• Ask students: What do you think this number represents?
    • Students can offer their theories about what illumination of the moon means.
    • After students have shared their theories, tell (or confirm for) them that the Moon does not create its own light and, like the Earth, is only lit up when/where the Sun’s rays are hitting it. The “illumination” of the Moon refers to how much of the Moon’s surface is being hit by sunlight on that day.
  • Ask students: Is the moon up right now? Move the cursor along the time-lapse to visually demonstrate this.
    • The phase of the lunar cycle and the time of day this inquiry takes place will answer this question.  
    • This may also be the first time that students consider that the moon is visible both during the day and night depending on its phase. Extra time with students should be allocated here if necessary.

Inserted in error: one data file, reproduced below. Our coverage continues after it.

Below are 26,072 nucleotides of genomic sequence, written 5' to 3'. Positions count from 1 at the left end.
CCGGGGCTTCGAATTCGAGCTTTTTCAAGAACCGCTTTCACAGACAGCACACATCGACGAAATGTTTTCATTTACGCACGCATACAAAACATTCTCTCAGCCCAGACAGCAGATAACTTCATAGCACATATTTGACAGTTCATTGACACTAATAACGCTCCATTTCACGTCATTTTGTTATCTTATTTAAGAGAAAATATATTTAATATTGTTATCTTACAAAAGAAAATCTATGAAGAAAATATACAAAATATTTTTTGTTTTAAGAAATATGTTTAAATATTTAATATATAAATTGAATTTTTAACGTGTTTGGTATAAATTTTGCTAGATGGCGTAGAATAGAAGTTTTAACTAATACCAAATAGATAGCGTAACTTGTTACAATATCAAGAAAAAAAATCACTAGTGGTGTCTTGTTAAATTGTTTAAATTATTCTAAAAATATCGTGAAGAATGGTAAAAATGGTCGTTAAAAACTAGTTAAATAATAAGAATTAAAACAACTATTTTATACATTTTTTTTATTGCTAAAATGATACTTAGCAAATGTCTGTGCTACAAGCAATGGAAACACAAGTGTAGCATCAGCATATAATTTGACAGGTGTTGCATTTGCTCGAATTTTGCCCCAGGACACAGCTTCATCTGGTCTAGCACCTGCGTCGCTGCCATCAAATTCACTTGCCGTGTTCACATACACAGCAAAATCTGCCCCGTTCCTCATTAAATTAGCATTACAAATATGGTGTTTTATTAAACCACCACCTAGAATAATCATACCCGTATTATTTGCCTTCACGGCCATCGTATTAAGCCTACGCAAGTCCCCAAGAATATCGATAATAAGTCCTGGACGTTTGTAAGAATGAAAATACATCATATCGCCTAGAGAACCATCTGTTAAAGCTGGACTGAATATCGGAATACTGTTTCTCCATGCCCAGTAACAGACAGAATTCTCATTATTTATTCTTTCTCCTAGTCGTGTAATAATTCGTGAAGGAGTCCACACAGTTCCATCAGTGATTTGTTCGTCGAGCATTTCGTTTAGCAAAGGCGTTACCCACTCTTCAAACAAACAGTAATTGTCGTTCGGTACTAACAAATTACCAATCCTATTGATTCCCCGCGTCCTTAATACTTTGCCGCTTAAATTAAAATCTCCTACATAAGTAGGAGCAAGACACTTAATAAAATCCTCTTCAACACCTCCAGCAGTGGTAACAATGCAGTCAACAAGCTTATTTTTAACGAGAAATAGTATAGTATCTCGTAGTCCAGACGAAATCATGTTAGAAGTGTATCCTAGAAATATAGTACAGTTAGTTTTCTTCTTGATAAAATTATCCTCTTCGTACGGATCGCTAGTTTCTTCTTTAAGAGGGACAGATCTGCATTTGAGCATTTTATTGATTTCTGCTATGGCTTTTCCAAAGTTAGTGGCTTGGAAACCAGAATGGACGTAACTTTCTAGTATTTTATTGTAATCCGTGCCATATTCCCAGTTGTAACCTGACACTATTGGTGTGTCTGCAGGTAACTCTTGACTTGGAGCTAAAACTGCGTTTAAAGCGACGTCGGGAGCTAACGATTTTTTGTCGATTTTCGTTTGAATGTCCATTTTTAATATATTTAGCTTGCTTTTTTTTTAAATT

• Ask students: When did the moon last set? Write the time on the chart in the row for your current date.
  • Ask students: When will the moon rise next? Write the time on the chart in the row for your current date.
  • To conclude the section about the moon, ask students: What phase is the moon currently in? Write the answer on the chart in the row for your current date.
  • Now pivot by clicking on the Sunrise and Sunset tab at the top of the page. 
  • Ask students: When did the sun rise? Write the time on the chart in the row for your current date.
  • Finally, ask students: When is the sun going to set? Write the time on the chart in the row for your current date.
  • Extend this observation by asking students how many hours the sun will be above the horizon today and recording that number on the chart.
  • Next, ask students to figure out how many hours the moon spent above the horizon (either overnight or during the day). Compare these two numbers, as well as the moonrise/sunrise and moonset/sunset hours. What do students notice about these numbers? Is the relationship between them what students were expecting to see?